tives evident in later guidelines (Nardell, 1997). The 1994 revision of the guidelines was a specific response to disease outbreaks in health care facilities and the contributing factors identified during investigations of the outbreaks. In 1995, the National Institute for Occupational Safety and Health, which is part of the CDC, certified a new class of respirator for use in preventing transmission of tuberculosis.
One problem faced by CDC in 1990 and then again in 1994 was the lack of rigorous, prospective, controlled studies documenting the effectiveness of individual protective measures in preventing workplace transmission of tuberculosis. Both the lack of research and the expected cost of tuberculosis control measures contributed to the controversy over the revised guidelines for health care facilities that CDC issued in draft form in 1993 and final form in 1994 (Sepkowitz, 1995).
In 1993, the Congressional Office of Technology Assessment observed that none of the measures described in CDC’s 1990 guidelines for health care facilities were thought to have been widely adopted (OTA, 1993, p. 6). Survey data supported these suspicions (see Chapter 6).
Groups representing health care and other workers created the Labor Coalition to Fight TB in the Workplace. In 1992, the coalition petitioned OSHA to issue an “advisory notice” with enforcement guidelines designed to protect workers from occupational exposure to tuberculosis. In 1993, it asked OSHA to issue a permanent standard (Labor Coalition, 1993).3 In addition to citing the 1990 CDC guidelines, the coalition cited enforcement guidelines issued by Region II of the Occupational Safety and Health Administration and by the state of California’s occupational safety and health agency. The Secretary of Labor announced in 1994 that OSHA would initiate a rulemaking process to establish formal standards to prevent workplace transmission of the disease. The U.S. Department of Labor, however, declined to issue the emergency temporary standard sought by labor groups, which had argued that the 1990 CDC guidelines were not being adequately implemented.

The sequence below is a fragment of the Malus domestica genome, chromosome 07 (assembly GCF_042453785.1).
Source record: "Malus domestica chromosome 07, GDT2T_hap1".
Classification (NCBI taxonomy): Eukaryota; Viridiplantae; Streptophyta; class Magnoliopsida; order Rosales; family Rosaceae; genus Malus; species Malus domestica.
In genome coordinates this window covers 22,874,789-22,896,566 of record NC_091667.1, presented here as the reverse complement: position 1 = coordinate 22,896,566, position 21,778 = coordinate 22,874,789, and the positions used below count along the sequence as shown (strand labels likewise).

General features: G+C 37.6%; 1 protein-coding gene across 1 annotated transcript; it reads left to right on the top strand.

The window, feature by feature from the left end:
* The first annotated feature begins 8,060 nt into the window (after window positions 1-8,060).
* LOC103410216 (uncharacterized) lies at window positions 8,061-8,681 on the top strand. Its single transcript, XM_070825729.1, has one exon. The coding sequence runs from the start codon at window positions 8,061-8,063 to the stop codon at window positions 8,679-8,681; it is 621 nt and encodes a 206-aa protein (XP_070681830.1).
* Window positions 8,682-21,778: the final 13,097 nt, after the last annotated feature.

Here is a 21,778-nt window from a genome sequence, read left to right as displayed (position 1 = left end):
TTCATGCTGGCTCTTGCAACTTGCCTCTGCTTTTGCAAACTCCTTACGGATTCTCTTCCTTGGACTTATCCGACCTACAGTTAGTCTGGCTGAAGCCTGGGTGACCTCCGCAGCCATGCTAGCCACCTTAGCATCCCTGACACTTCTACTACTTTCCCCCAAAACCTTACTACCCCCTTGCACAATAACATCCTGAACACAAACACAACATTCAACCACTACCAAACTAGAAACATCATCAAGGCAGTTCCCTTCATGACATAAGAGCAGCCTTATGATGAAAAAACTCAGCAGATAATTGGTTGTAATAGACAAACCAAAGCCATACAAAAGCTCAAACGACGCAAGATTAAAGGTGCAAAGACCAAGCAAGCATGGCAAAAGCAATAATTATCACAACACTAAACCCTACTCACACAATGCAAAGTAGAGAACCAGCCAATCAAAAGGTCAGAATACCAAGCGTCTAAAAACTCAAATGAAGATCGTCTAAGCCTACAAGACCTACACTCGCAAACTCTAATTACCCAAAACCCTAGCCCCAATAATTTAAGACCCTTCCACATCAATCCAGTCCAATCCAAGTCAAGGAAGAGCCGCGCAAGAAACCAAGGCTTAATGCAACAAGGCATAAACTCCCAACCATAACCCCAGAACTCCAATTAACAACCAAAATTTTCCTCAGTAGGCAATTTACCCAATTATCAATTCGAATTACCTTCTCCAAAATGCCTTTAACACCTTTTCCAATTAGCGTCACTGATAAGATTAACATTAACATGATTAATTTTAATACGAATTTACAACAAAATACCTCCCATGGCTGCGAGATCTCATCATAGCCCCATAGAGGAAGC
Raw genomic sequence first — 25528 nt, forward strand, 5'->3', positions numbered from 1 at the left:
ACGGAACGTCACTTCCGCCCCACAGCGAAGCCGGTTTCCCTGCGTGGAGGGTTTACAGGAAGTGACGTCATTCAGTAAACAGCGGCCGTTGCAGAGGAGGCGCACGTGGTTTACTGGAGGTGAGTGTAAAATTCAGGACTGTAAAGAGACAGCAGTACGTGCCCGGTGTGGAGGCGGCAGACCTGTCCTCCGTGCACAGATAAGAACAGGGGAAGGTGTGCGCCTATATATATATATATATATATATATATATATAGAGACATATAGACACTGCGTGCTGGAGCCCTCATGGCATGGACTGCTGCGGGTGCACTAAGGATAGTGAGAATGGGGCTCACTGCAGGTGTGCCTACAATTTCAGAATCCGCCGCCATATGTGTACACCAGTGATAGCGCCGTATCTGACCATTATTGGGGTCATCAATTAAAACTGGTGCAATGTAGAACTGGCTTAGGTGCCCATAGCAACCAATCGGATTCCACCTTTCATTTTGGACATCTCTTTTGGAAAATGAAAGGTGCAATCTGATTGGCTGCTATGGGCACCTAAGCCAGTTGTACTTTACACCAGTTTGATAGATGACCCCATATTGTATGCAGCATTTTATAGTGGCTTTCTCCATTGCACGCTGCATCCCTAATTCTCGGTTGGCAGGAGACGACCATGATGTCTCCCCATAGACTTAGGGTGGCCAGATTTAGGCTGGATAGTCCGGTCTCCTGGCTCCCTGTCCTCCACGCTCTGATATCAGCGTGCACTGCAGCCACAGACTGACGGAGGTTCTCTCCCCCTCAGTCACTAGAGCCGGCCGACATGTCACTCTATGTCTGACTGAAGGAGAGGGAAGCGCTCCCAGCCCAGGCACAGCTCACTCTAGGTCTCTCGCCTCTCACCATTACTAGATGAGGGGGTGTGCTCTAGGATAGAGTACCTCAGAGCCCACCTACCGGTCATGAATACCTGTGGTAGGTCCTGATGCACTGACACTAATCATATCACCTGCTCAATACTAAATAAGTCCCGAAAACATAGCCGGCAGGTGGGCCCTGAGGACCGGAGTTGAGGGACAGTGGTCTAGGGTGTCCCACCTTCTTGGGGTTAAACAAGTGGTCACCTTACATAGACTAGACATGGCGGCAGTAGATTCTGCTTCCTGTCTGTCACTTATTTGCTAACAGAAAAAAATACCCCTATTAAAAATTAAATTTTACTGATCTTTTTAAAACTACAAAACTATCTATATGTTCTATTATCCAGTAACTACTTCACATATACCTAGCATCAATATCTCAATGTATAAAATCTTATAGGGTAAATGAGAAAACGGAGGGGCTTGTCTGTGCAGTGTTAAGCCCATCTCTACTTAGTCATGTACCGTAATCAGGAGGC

In 1993 and 1996, OSHA issued statements that emphasized the statutory obligations of employers to provide a safe workplace, described the applicability of certain existing regulations, and outlined procedures for investigating worker complaints and inspecting workplaces identified by CDC as having a higher incidence of tuberculosis than the general population (OSHA, Fact Sheet No. OSHA 93–43, 1993; OSHA directive CPL 2.106, February 9, 1996). Consistent with those statements, OSHA has cited or fined employers for failure to protect